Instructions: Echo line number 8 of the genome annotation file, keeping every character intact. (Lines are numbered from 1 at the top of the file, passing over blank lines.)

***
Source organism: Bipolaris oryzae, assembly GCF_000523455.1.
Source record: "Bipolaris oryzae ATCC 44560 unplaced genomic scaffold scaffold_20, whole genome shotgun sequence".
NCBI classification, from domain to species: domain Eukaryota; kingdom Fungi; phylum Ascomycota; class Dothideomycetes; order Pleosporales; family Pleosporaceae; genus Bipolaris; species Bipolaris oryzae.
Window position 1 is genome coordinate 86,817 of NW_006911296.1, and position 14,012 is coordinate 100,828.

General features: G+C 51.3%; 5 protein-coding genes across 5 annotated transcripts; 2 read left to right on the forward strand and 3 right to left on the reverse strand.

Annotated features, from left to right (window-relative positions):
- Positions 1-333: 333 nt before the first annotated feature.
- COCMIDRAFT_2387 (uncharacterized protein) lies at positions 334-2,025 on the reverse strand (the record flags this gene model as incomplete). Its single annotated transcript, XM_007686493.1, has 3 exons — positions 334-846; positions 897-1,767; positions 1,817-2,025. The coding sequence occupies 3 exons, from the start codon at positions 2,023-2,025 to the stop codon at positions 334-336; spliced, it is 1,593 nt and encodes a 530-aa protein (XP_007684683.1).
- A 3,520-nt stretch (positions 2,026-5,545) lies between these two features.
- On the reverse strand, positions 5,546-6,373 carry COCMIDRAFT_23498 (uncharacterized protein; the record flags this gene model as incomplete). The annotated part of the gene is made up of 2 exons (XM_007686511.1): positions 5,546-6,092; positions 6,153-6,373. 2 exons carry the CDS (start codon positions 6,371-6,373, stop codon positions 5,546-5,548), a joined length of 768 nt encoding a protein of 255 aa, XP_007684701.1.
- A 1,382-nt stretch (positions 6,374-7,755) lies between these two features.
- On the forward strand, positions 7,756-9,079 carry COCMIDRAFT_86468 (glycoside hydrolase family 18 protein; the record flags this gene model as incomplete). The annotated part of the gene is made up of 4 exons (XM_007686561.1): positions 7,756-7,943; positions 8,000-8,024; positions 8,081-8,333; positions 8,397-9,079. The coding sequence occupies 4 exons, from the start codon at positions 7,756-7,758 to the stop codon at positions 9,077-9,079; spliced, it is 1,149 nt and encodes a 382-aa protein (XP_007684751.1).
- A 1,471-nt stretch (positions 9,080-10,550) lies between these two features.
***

- COCMIDRAFT_2387 (uncharacterized protein) lies at positions 334-2,025 on the reverse strand (the record flags this gene model as incomplete). Its single annotated transcript, XM_007686493.1, has 3 exons — positions 334-846; positions 897-1,767; positions 1,817-2,025. The coding sequence occupies 3 exons, from the start codon at positions 2,023-2,025 to the stop codon at positions 334-336; spliced, it is 1,593 nt and encodes a 530-aa protein (XP_007684683.1).